A small balloon catheter is used for CTE because of the lack of viscosity of water and the low viscosity of the other neutral enteral agents, (9 F MCTE catheter, EZ EM Inc., Westbury NY). This small soft catheter obviates the need for conscious sedation. The balloon and catheter tip are ideally positioned distal to the crossing of the superior mesenteric artery. The balloon is inflated with 30-40 ml of air. A 60 ml syringe of air is injected into the infusion lumen and additional air is injected into the balloon if air refluxes proximally. This also allows us to see if the catheter tip is in a diverticulum. Our technique of performing CTE with neutral enteral and iv contrast is summarized in Table 1.
We observe the position of the balloon and gauge the response of the patient to the rate of initial infusion (100 ml/min). If the balloon is pushed back to the descending segment at this rate, we decrease the infusion rate to 80 ml/min. In some patients, particularly those with irritable bowel syndrome, patients complain of abdominal pain at this rate even if the balloon is not pushed back, in which case we decrease the rate to 60 ml/min. This is also done when patients complain of nausea. We raise the rate by 20 ml from the fluoroscopic rate at the CT table. If the patient evacuates some of the water when no CT unit is immediately available, we infuse 2 l on the CT table before iv contrast is given. In patients with prior surgery that involved the ileocecal valve, we decrease the amount infused at CT to 1 l but increase the infusion rate to 150 ml/min, if possible. The high rate of infusion keep the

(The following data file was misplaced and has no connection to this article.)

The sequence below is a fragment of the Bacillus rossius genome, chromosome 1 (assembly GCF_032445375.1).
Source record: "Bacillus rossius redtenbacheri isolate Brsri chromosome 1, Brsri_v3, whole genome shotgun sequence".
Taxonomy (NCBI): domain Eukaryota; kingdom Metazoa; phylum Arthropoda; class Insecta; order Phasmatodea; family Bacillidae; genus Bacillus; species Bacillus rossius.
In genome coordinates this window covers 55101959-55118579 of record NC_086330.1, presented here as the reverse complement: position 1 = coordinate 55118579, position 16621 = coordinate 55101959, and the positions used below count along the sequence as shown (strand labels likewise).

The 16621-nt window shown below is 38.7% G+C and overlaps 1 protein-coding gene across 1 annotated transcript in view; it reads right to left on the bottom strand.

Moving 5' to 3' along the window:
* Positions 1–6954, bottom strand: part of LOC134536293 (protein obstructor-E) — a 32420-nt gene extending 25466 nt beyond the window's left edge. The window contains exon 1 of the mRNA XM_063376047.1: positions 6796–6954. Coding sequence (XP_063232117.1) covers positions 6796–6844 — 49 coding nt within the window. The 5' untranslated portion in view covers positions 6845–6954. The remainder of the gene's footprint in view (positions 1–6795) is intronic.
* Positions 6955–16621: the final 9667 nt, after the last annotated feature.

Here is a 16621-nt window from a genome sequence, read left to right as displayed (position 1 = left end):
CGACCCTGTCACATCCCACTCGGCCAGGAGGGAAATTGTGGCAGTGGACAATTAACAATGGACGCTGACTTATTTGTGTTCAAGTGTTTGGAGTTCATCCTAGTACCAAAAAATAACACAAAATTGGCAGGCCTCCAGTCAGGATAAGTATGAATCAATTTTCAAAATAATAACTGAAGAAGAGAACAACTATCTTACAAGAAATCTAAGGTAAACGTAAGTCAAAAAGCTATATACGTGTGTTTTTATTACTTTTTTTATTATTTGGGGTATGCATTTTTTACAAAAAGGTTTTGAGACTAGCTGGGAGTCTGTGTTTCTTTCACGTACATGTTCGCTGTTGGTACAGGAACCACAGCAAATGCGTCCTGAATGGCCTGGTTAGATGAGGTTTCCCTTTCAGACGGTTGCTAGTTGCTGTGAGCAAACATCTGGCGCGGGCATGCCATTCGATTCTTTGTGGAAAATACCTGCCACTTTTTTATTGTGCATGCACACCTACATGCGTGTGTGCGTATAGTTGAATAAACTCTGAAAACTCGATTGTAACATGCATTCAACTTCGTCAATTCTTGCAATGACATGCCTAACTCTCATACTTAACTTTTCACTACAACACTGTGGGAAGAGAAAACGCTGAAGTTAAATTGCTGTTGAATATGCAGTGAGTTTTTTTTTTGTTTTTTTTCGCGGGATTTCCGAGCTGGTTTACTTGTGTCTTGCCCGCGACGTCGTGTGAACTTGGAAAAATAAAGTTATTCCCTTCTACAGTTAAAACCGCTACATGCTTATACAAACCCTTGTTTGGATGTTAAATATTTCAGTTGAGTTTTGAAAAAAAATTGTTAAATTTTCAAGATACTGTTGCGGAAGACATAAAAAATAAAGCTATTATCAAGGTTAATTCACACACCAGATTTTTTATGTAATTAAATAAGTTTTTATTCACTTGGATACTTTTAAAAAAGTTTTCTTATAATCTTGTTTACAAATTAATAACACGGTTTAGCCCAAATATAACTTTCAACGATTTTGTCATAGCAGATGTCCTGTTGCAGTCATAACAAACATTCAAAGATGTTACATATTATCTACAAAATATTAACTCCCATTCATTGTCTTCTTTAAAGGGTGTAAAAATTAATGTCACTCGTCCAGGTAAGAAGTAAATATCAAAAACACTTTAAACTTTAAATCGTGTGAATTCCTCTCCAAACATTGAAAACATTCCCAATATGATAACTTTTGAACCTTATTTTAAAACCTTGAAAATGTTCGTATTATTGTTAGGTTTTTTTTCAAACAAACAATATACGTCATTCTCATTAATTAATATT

Table 1. CT enteroclysis with neutral enteral/iv contrast
Fluoroscopic Phase a. Balloon positioned in distal duodenum to the left of the spine b. 0.3 mg glucagon iv c. Infuse 2 l of water at 100 ml/min - adjust as described Transfer patient to CT table
CT Phase d. Give 0.3 mg glucagon iv e. Infuse 1.5 l of water at 120 ml/min f. iv contrast: 4 ml/sec, total 150 ml CT acquired at 50 sec delay g. Balloon deflated and catheter retracted to level of black marker, refluxed water in stomach decompressed before catheter withdrawn small bowel distended for a longer time. The glucagon (or buscopan) keeps the small bowel aperistaltic and allows the patient to hold the large amount of contrast in the small bowel and colon. We give the glucagon in two small doses to diminish the nausea that is common with higher doses and to prolong its effect.
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